Monday, April 23rd 2018
Dartford lies in the county of Kent beside the River Darent from which it is said to take its name, there having been a ford where the settlement grew up. Thus ‘Darent Ford’ became ‘Dartford’.
The railway reached Dartford in 1849 and an Italianate station was build to receive it but the station was rebuilt in 2012-3 which accounts for the rather anodyne fish-tank appearance of it today.
From the station we set off on foot to explore. A short distance beyond the station we encountered the footbridge but we took the steps instead.
We found ourselves in the High Street, a long street of shops running through the heart of Dartford, now happily pedestrianized.
At the eastern end of the High Street, resting upon the bank of the Darent, is Dartford’s parish church, Holy Trinity. The original church is said to have been built by Bishop Gundulf in 1080, possibly replacing an earlier Anglo-Saxon church. The Normans added a lot to it and there were further alterations over the next few centuries. It retains a somewhat castle look which derives, I imagine, from the Normans.
This pretty façade contains the entrance to Dartford Museum. Entering Dartford Central Park to the right of the building, we find a rather similar view.
This façade contains the entrance to Dartmouth Public Library. As you have probably guessed, the museum and the library are both part of a single building and there is an interior doorway joining them. The library was opened in 1916 and subsequently extended and the museum came to join it a for years later.
The library has a decorative cupola and inside this corresponds to a handsome ceiling dome.
In the park, the War Memorial stands upon a grassy mound. It was unveiled in 1922 in honour of those who gave their lives in the First World War but, sadly, it had to be modified in due course to record the fallen of the Second World War and the Korean War. The figure was sculpted by Arthur G. Walker, R.A.
We found ourselves back in the High Street where I took the above photos, looking east (upper) and west (lower).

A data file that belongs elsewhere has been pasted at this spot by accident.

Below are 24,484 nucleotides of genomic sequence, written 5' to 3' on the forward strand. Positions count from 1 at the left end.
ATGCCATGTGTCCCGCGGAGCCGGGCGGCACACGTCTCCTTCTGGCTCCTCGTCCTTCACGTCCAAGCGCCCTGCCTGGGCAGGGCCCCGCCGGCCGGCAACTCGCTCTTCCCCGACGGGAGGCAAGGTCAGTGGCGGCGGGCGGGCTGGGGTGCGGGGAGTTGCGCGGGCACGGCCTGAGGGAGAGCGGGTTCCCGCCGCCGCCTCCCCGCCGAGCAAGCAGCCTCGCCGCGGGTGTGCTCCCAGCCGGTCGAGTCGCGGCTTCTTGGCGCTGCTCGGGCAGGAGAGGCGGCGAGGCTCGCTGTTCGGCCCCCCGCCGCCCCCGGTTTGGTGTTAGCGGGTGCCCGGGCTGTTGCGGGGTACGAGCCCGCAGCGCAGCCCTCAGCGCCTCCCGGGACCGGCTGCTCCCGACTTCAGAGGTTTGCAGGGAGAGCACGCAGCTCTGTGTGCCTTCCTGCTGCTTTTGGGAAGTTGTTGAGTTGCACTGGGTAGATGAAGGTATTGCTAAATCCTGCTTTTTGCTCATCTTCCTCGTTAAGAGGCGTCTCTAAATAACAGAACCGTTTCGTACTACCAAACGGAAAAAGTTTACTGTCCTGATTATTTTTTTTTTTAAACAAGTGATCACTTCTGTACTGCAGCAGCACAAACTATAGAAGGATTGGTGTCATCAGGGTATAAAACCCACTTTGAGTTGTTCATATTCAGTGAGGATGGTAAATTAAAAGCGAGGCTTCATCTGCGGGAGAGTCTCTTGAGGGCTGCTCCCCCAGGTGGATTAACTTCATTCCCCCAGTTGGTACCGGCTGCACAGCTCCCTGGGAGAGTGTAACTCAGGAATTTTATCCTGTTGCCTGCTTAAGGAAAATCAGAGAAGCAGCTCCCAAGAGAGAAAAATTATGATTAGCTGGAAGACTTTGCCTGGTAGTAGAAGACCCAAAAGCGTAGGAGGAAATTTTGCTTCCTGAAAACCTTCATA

This building caught my attention because of its elaborately decorated façade. I don’t have a date for it but suppose it is Victorian. The ground floor has been ‘modernized’ but the upper floors remain as original. I believe the building was once occupied by a bank and building society.
I photographed this, not because I like it but because I was bemused by the half-hearted attempt to ‘Tudorize’ it. I don’t think it ever was a Tudor building, though its history has been obscured by alterations, leaving a rather sad ‘neither one thing nor the other’ mongrel.
This was the State Cinema that opened in 1935. It had an Art Deco interior and was supplied with a theatre organ for incidental music. In 1949 it became the Granada, having been bought by the company of the same name. With the decline in cinema attendance it was sold in 1979 and suffered the familiar fate of old cinemas, becoming a bingo hall. In 2014, its fortunes changed again when it was sold to become a church.
Recalling somewhat the castle-like form of Holy Trinity, this Methodist Church also sports crenelated towers. It was built in 1844-5 to a design by William Pocock and is Grade II listed.
What was once the County Court still retains the royal coat of arms over the door, testifying to its legitimacy. It was built in the 1850s but in the modern era was sold off and turned into a pub. When I photographed it, the place was closed and looking rather abandoned but I believe there are plans to reopen it as a pub. It is Grade II listed.
Also Grade II listed is the old pub called the Royal Oak. It is a timber-framed building probably dating from the 17th century but somewhat altered, especially in its outward appearance, in the 19th.
Dartford seems a pleasant, quiet Kentish town, well worth a visit.